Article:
These sentiments were not limited to a small cadre of the narrow-minded. The eugenics movement included many of the leading intellectuals of the day. Osborn was eulogized in a 66-page memoir presented to the National Academy of Sciences. A Harvard-trained professor, Davenport was a leader in the study of genetics.
Irving Fisher, regarded by many as the greatest American economist, was a eugenicist. Ronald Fisher (no relation) was the leading statistician of the day and a well-known eugenicist. Indeed, statistics was the science behind eugenics. Alexander Graham Bell and John Maynard Keynes were eugenicists.
The academic proponents of eugenics were highly regarded by the standards of their time. Nature magazine (the leading science publication in Great Britain) published a glowing obituary for Leonard Darwin (Charles’s fifth son): “He had his father’s honesty of expression, openness of mind, charitable disposition, subjugation of self, an excess of candour . . . and also his father’s happy sense of humour. He was completely devoid of personal ambition.” Heinous policies can be proposed by otherwise decent people.
The academic advocates of eugenics were frequently opposed, on moral grounds, to forced sterilization. Indeed, by 1941 Ronald Fisher sought to distance himself from the Eugenics Society. In policy application, however, eugenic “science” often suppressed the moral question and downplayed any uncertainties in order to act on the threat to “racial health.” In the U.S., 32 states enacted eugenic sterilization laws that led to the sterilization of 60,000 to 70,000 people.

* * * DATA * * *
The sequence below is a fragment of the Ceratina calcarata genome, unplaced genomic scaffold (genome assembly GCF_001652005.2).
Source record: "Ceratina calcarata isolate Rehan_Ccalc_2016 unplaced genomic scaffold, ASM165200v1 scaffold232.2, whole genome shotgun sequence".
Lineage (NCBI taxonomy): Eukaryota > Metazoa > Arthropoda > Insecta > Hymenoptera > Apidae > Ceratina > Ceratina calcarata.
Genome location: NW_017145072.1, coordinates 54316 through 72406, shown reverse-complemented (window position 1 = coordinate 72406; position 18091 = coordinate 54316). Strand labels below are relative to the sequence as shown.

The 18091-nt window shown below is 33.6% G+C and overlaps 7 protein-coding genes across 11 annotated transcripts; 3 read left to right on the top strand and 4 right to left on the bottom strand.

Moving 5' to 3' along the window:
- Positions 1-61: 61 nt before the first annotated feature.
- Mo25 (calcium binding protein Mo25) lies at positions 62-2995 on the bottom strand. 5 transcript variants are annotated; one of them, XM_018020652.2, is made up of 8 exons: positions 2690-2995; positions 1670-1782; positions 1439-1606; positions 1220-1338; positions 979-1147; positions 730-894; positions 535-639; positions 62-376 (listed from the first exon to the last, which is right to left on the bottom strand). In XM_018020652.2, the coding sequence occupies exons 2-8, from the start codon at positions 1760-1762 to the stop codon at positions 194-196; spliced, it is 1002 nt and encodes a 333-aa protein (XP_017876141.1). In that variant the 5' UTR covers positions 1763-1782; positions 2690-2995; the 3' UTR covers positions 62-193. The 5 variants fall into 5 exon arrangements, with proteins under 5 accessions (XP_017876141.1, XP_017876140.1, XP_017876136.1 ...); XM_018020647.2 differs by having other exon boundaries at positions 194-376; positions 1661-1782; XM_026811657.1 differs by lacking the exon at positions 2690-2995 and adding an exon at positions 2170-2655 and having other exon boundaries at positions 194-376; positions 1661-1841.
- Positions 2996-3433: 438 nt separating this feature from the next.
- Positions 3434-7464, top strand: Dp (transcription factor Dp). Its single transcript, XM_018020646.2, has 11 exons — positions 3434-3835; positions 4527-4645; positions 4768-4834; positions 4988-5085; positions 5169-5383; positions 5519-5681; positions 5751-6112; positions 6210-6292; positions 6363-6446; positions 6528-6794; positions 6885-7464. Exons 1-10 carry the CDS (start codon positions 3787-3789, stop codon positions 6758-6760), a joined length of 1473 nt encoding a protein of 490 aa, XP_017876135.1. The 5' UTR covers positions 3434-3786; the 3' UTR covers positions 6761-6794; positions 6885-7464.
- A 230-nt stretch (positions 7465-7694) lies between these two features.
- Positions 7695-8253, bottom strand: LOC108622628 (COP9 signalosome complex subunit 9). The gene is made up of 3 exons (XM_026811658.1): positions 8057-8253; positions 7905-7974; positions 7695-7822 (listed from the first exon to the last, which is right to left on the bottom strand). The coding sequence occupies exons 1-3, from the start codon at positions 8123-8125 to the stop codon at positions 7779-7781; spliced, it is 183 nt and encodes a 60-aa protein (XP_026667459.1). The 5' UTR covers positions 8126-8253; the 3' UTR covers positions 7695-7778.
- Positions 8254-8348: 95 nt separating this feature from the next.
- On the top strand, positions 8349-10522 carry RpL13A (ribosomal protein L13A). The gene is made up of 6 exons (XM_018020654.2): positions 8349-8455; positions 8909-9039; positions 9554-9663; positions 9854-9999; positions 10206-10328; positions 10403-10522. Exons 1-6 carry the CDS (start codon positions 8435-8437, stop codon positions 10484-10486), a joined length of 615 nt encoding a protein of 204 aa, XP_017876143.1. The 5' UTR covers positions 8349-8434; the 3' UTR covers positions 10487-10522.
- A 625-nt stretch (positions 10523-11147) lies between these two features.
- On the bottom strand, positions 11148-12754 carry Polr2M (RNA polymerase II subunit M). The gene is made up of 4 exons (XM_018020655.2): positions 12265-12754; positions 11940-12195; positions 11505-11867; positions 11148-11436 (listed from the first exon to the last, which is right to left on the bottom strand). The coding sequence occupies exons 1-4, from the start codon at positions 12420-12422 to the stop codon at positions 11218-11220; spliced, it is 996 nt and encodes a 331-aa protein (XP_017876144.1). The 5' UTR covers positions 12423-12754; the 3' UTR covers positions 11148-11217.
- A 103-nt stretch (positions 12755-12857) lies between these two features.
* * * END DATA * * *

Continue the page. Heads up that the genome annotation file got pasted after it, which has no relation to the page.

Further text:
Of course, applied eugenics reached its hideous apogee across the Atlantic, in Nazi Germany. While blaming American eugenicists for the actions of the Nazis may be debatable, the connection between American and British eugenicists and those in Nazi Germany is indisputable. Both traded on the implied strength and consensus of scientific research. A survey of the table of contents of all Science issues in 1921 found no articles to counter the several that had supported eugenics research results.
To its credit, in 2021 Science published a critical retrospective on the magazine’s past role in eugenics. In an editorial, Adam Rutherford, does a commendable job identifying the problem:
“From its inception, eugenics was a political creed, but one that was wedded to a science that was immature and frequently wrong. . . . Scientific ideas are easily marshalled into political ideologies, regardless of whether the science is well understood or not.” The lesson learned, however, is too narrow and timid. Rutherford focuses on the need to be careful in doing and applying genetics research as well as the need to be more inclusive.
A more important lesson is the need to be vigilant against hubris. Eugenics was settled science in 1921. Much of the scientific establishment today (certainly including Science) regards climate change as settled science.